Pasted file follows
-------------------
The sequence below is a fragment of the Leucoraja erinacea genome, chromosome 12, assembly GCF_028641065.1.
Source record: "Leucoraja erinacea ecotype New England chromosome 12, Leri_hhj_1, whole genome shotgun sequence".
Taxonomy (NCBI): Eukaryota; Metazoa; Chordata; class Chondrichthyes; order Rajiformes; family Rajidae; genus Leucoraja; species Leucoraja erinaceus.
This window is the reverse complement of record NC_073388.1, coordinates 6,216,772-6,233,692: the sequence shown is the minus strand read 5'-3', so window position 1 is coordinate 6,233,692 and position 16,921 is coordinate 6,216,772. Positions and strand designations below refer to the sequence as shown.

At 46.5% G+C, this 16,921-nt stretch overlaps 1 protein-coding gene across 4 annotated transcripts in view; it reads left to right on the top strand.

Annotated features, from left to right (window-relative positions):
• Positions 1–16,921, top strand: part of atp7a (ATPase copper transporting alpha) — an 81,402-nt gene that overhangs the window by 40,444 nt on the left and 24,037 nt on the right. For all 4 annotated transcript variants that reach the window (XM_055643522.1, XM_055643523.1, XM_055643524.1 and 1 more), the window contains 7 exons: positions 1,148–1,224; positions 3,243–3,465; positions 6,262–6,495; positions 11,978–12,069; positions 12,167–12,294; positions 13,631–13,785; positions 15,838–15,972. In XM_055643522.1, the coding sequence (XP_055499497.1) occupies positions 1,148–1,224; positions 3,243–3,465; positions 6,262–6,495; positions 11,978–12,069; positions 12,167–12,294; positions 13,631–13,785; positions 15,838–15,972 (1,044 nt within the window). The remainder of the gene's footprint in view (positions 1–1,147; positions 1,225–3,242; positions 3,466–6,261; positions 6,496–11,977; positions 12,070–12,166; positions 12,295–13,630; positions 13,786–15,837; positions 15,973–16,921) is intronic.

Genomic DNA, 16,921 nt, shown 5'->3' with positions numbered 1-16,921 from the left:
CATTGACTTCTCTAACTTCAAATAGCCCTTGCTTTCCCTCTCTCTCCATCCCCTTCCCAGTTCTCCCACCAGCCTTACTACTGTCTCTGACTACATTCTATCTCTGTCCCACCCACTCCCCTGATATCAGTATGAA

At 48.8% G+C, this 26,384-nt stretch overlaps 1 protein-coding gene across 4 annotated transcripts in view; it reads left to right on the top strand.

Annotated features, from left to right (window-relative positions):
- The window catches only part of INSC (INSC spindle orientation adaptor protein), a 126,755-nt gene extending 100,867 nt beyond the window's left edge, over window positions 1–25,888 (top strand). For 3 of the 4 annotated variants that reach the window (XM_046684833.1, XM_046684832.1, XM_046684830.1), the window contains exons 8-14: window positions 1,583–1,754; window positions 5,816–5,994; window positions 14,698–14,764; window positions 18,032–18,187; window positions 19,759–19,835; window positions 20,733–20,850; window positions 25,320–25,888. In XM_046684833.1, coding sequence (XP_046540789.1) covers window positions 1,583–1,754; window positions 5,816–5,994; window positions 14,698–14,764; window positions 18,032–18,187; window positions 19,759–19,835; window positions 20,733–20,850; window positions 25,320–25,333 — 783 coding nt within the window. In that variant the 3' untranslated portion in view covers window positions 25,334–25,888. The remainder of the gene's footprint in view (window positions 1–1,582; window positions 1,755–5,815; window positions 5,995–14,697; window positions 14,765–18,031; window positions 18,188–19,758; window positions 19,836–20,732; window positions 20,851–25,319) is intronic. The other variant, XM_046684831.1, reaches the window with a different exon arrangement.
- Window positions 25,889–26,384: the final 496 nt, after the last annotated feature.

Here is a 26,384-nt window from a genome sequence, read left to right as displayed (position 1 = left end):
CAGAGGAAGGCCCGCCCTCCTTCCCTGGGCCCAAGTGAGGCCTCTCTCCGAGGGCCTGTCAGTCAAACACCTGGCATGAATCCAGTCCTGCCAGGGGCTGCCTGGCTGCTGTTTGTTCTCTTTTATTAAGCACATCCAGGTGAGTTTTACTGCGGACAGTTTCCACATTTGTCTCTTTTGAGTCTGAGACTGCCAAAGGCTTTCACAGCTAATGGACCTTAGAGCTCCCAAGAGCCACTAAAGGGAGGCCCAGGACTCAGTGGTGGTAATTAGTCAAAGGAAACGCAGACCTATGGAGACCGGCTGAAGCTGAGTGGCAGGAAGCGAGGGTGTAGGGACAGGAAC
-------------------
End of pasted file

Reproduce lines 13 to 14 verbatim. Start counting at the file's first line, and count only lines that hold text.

- Window positions 25,889–26,384: the final 496 nt, after the last annotated feature.

Here is a 26,384-nt window from a genome sequence, read left to right as displayed (position 1 = left end):